New York

Myron Stout

Kent Fine Art / Flynn

Myron Stout (1908–87) was the exemplary postwar American artists’ artist. He worked small, liked easels, and labored intimately, meticulously, and sometimes at very great length on his drawings and paintings. Henry Geldzahler described him as an “exquisite.”

Quite a few of Stout’s modest little masterpieces—Shaker-plain abstractions, often in black and white—come with open-ended, epic dates. A painting such as Aegis, 1955–79, for example, which measures a mere 24 by 20 inches and consists of a white, shieldlike form set against a bit of black ground, apparently took Stout 24 years to complete. Another untitled charcoal drawing—basically a two-tone diagonal grid—reproduced in the catalogue, carries a caption that reads “early-mid 1950s–80s?” In a 1953 journal entry, the artist wrote that “The life of a symbol is in its refusal to become fixed.” This line could pretty much serve as a motto for his whole searching, remarkably coherent, if snail-paced career.

Stout worked within established parameters hammered out by Piet Mondrian and Hans Hofmann, those complementary gurus of the old nonobjective scene. But Stout was no one’s disciple. By the early ’50s he found his own pictorial rhythm, perhaps best described as an oneiric hovering state. An intense somnambulist’s aura characterizes his work, whether animated by an oddball euclidean (or Mondrianesque) geometry, the occasional wave’s crest of overt expression that can suggest waking up with a surge in the night, or by his peculiar and seemingly dream-based vocabulary of symbols—shapes suggesting molars, boomerangs, tunnel openings, road signs in the dark, garden rocks seen through the glare of headlights, or bizarrely truncated body parts. As terse, in terms of gesture, as Stout’s paintings may be, they are also impacted with a stunning array of lonesome notes.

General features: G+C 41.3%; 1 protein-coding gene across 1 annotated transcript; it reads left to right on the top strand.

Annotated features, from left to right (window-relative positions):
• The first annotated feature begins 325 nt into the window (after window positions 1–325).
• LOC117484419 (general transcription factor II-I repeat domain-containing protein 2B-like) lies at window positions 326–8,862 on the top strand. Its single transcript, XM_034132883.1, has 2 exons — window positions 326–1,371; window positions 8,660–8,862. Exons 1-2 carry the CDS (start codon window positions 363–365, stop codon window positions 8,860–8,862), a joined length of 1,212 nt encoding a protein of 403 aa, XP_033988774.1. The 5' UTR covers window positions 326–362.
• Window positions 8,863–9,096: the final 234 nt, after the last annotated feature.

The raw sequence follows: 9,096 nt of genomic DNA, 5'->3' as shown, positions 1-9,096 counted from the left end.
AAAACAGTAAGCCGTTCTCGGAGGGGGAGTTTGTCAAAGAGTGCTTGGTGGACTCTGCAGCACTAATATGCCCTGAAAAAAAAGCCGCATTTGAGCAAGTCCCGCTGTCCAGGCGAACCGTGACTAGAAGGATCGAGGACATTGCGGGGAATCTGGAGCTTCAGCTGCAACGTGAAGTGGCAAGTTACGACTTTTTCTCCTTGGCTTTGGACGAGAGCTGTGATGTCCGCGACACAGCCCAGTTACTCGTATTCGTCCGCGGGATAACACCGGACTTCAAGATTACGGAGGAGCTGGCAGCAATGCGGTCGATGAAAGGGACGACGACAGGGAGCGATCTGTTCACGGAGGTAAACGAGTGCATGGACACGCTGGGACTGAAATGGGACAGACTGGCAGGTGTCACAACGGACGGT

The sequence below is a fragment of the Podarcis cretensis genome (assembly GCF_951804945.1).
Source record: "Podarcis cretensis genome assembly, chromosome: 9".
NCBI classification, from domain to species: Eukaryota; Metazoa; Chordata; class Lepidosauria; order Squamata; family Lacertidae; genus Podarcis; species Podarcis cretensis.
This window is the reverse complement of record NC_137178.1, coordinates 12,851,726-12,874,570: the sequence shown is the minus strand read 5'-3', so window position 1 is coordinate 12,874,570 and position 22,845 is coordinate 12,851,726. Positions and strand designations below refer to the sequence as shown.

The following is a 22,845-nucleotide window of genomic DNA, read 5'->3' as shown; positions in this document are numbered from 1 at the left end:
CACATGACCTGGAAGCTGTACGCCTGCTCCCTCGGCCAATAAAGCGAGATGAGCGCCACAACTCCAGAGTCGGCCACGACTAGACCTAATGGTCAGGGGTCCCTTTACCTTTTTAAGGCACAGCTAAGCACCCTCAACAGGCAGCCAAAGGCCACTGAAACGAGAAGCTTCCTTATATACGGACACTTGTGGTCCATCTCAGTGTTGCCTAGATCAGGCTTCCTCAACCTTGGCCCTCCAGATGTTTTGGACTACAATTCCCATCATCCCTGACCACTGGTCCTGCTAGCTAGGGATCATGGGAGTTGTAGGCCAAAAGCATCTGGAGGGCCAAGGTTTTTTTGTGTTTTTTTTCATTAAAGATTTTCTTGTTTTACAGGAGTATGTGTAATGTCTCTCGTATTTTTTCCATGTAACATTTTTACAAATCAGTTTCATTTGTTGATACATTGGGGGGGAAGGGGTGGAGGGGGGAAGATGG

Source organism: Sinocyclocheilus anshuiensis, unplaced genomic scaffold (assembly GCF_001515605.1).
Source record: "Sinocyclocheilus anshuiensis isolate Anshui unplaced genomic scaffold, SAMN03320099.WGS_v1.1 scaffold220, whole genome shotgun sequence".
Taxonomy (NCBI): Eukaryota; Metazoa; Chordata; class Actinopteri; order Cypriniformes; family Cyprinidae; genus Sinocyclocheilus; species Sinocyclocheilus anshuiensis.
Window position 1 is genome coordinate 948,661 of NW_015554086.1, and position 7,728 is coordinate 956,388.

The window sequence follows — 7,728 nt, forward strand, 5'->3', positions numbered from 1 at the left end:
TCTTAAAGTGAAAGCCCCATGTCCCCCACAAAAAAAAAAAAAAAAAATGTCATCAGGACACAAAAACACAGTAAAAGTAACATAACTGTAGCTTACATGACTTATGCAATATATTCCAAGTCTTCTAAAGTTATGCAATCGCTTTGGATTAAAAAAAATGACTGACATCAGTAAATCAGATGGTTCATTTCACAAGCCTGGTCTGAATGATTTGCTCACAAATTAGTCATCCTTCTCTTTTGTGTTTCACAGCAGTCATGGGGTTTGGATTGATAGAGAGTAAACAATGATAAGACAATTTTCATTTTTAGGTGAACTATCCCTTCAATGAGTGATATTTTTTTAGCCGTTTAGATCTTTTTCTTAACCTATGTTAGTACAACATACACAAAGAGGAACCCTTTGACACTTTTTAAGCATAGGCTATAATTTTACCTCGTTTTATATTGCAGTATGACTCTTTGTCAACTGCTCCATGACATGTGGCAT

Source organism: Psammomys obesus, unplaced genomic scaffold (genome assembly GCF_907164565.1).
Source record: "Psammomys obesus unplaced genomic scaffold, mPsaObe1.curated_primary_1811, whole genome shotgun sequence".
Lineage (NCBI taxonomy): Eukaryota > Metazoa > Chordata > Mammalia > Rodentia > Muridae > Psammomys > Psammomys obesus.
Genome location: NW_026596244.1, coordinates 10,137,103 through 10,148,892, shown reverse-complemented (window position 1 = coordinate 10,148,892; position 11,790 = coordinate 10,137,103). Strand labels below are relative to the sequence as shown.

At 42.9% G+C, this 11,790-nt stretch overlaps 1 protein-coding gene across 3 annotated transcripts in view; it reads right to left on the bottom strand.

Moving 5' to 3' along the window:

But those familiar with Stout’s work probably already know all of this. The plainly elegant catalog published for these shows is identical in format to the catalogue for the Whitney’s 1980 Stout exhibition, which adds a ritual flourish to our sense of the artist as a high-cult figure. The biggest revelation of this double show may have been Stout’s old-master side. At Flynn gallery, where a portion of the show lingered in shifting form for several months beyond the original closing date—a circumstance that somehow seems fitting—viewers were afforded a generous dose of Stout’s minimal lyricism. We were also treated to a group of amazingly delicate conté-pencil landscape drawings—traditional, representational sketches—that conjured the pastorals of Ruysdael or Renoir. Like Mondrian and Ellsworth Kelly, who both distilled “pure” visions from impure nature exactingly observed, Stout reveals himself to be a sort of misplaced Rousseauian—an overcivilized, melancholy man with a nostalgia for the savage.

Lisa Liebmann